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decided: June 7, 1984.


Appeal from the Order of the Court of Common Pleas of Tioga County in case of In Re: Ames Shopping Plaza, Wellsboro Borough, Tioga County, Pennsylvania, No. 859 Civil Division, 1982.


Robert A. MacDonnell, Obermayer, Rebmann, Maxwell & Hippel, for appellant.

William A. Hebe, Spencer, Gleason & Hebe, for appellee.

Judges Rogers, Craig and Colins, sitting as a panel of three. Opinion by Judge Craig.

Author: Craig

[ 83 Pa. Commw. Page 123]

Ames Shopping Plaza, a limited partnership, questions an order by the Court of Common Pleas of Tioga County, dismissing the shopping plaza's appeal from a decision by the county's Board of Property Assessment, which fixed the fair market value of the property

[ 83 Pa. Commw. Page 124]

    for 1982 at $1,097,800 and the assessed value at 50% of market value, or $548,900.

We have been asked to decide if the trial court, in refusing to reduce the board's assessment, (1) ignored relevant, credible, and unrebutted testimony concerning the shopping plaza's fair market value and (2) relied on irrelevant evidence drawn from a federal income tax return of the taxpayer. Mindful that we must give the findings of the trial court great force and will not disturb its decision absent proof of an abuse of discretion, lack of supporting evidence, or clear error of law, Appeal of Chartiers Valley School District, 67 Pa. Commonwealth Ct. 121, 125-26, 447 A.2d 317, 320 (1982), we affirm.

From 1977 to 1980, the shopping plaza was subject to the county's five-year graduated tax incentive plan designed to provide tax relief for new businesses in their first years of operation; under the plan, the taxing authorities assessed the property as follows:

1977 Market Value

= 1,075,530

1977 16% assessment rate = $172,100 assessment

1978 18% = $193,600

1979 22% = $236,600

1980 25% = $268,900

In 1981, the county increased the overall assessment rate from 33 1/3% to 50% and extended the benefit of the tax incentive plan to the shopping plaza, applying a 37 1/2% assessment rate. With the expiration of the extended tax incentive plan, the shopping plaza was subject to the full tax and assessment rates otherwise generally applicable in the county.

The board offered in evidence the assessment record. The shopping plaza offered two independent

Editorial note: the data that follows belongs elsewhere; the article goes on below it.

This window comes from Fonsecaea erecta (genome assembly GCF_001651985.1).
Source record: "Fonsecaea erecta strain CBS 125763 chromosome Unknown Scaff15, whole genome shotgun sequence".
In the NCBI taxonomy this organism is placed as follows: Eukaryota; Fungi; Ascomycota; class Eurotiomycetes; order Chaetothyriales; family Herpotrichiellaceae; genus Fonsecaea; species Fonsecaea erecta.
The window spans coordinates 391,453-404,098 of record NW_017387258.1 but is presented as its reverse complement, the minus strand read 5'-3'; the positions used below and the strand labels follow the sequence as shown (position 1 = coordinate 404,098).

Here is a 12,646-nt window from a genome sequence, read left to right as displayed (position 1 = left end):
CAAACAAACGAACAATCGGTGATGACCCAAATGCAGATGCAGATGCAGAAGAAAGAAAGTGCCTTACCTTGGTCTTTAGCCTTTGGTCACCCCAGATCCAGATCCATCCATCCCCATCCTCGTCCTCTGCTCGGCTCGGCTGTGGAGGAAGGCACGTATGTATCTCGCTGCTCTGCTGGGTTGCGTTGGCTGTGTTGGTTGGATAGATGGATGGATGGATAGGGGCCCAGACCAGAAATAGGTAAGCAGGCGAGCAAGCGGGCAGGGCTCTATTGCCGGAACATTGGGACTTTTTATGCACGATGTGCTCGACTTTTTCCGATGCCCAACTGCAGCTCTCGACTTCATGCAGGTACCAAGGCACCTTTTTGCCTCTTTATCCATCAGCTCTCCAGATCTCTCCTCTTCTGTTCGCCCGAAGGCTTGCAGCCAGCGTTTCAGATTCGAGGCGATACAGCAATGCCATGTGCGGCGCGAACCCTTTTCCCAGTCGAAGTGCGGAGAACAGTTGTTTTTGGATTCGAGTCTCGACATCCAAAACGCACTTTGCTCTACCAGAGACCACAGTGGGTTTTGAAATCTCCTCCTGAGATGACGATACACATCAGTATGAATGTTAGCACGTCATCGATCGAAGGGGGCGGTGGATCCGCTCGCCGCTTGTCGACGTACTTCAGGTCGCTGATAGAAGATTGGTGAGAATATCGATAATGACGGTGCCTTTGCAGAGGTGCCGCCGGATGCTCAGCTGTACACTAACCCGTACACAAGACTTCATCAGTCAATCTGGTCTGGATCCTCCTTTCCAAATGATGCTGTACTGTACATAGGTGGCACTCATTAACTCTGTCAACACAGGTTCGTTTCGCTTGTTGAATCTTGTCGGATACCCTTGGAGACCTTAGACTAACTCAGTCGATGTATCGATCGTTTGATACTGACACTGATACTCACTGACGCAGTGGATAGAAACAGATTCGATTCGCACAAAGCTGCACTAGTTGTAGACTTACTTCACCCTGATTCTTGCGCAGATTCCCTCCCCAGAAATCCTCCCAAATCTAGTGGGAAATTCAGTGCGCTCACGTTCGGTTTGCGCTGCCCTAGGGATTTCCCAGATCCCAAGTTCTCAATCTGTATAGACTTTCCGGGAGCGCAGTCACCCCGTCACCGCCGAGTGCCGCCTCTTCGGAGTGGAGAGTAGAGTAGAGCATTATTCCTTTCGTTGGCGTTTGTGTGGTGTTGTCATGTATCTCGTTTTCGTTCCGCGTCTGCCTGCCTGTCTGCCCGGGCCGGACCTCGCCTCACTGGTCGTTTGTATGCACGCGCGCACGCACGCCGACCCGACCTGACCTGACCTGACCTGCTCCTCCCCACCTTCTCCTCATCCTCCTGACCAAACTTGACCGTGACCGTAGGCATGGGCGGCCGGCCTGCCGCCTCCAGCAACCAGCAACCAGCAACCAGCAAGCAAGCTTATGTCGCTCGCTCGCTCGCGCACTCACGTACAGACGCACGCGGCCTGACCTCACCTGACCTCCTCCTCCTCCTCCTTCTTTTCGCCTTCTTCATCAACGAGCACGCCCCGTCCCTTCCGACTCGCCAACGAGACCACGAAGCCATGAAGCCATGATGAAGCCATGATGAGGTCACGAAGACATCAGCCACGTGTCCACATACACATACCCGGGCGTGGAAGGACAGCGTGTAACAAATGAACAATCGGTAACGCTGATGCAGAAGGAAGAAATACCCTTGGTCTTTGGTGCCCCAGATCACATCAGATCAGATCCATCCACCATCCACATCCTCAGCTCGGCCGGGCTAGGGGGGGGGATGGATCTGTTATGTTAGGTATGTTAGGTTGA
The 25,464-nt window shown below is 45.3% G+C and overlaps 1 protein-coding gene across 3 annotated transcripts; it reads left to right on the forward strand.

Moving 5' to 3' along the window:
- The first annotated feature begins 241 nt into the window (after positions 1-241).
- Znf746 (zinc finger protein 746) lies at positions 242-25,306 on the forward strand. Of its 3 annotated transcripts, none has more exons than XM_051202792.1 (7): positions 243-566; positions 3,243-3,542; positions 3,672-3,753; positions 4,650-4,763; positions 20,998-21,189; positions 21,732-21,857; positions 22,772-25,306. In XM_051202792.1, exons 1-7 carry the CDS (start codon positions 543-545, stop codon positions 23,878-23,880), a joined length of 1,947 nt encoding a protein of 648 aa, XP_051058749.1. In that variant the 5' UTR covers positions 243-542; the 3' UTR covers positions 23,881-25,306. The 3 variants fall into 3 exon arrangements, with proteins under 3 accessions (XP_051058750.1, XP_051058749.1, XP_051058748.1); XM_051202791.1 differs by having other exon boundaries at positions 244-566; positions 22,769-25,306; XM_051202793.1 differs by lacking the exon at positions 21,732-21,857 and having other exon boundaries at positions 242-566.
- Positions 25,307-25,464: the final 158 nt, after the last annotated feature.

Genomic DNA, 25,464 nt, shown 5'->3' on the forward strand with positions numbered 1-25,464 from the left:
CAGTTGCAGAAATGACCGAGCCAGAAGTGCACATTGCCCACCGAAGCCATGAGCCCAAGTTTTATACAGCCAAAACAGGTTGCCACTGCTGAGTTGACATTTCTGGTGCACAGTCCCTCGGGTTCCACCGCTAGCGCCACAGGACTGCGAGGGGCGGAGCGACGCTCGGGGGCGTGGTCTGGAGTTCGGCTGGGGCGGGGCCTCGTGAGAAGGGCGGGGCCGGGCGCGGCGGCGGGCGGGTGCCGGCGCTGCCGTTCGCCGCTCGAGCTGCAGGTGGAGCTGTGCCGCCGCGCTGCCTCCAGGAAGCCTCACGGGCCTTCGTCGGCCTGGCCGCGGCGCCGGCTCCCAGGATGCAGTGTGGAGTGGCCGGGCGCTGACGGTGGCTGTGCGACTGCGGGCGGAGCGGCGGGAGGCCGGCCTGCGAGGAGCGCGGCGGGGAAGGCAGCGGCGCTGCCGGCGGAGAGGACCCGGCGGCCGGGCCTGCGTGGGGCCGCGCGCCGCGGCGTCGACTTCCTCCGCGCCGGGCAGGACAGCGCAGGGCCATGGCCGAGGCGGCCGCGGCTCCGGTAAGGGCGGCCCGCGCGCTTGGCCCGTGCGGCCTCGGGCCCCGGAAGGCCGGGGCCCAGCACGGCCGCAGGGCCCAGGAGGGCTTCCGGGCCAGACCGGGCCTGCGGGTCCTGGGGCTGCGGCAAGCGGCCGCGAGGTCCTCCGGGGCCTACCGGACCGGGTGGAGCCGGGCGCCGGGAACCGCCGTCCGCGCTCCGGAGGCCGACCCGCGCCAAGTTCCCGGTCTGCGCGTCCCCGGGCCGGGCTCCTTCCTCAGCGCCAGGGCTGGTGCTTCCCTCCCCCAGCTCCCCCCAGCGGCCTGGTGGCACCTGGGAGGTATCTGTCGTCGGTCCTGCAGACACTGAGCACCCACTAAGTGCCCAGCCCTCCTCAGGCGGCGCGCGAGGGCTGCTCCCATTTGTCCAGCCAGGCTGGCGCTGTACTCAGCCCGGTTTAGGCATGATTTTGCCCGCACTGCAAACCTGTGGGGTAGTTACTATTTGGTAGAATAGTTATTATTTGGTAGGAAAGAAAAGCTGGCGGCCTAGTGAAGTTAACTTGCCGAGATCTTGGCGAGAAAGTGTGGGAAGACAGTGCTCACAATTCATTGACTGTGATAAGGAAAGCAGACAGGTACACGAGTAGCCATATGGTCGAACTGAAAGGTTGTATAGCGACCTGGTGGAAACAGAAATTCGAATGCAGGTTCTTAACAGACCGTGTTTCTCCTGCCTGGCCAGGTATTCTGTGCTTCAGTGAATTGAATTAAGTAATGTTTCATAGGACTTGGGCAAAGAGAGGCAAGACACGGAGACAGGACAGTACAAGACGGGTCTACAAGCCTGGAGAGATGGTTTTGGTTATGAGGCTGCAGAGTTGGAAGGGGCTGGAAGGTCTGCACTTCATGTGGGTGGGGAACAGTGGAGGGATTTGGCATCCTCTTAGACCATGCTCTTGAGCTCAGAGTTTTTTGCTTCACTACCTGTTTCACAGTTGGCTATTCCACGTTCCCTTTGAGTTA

[ 83 Pa. Commw. Page 125]

    appraisals of fair market value. Leroy E. Kean, a licensed Pennsylvania real estate broker and general partner of the property, stated that the fair market value of the shopping plaza was $650,000; by way of deposition, Mr. Joel D. Kulich, MAI, found the value to be $790,000. Thereafter, the board offered into evidence the shopping plaza's limited partnership tax return for 1982 and the purchase price paid for the property in 1977.

The shopping plaza first contends that the trial court committed clear error by ignoring the allegedly credible testimony of Messers. Kean and Kulick. We cannot agree.

In Deitch Co. v. Board of Property Assessment, 417 Pa. 213, 209 A.2d 397 (1965) (rehearing denied), our Supreme Court described the proper order of proof in tax assessment cases as follows:

The proceedings in the trial court are de novo and the proper order of proof in cases such as the present one has long been established. The procedure requires that the taxing authority first present its assessment record into evidence. Such presentation makes out a prima facie case for the validity of the assessment in the sense that it fixes the time when the burden of coming forward with evidence shifts to the taxpayer. If the taxpayer fails to respond with credible, relevant evidence, then the taxing body prevails. But once the taxpayer provides sufficient proof to overcome its initially allotted status, the prima facie significance of the Board's assessment figure has served its procedural purpose, and its value as an evidentiary device is ended.

[ 83 Pa. Commw. Page 126]

Of course, the taxing authority always has the right to rebut the owner's evidence and in such a case the weight to be given to all the evidence is always for the court to determine. The taxing authority cannot, however, rely solely on its assessment record in the face of countervailing evidence unless it is willing to run the risk of having the owner's proof believed by the court. Where the taxpayer's testimony is relevant, credible and unrebutted, it must be given due weight and cannot be ignored by the court. It must necessarily be accepted. [Emphasis added.]

417 Pa. at 221-22, 209 A.2d at 402. See also Calcagni v. Board of Assessment Appeals, 38 Pa. Commonwealth Ct. 525, 527, 394 A.2d 663, 664 (1978).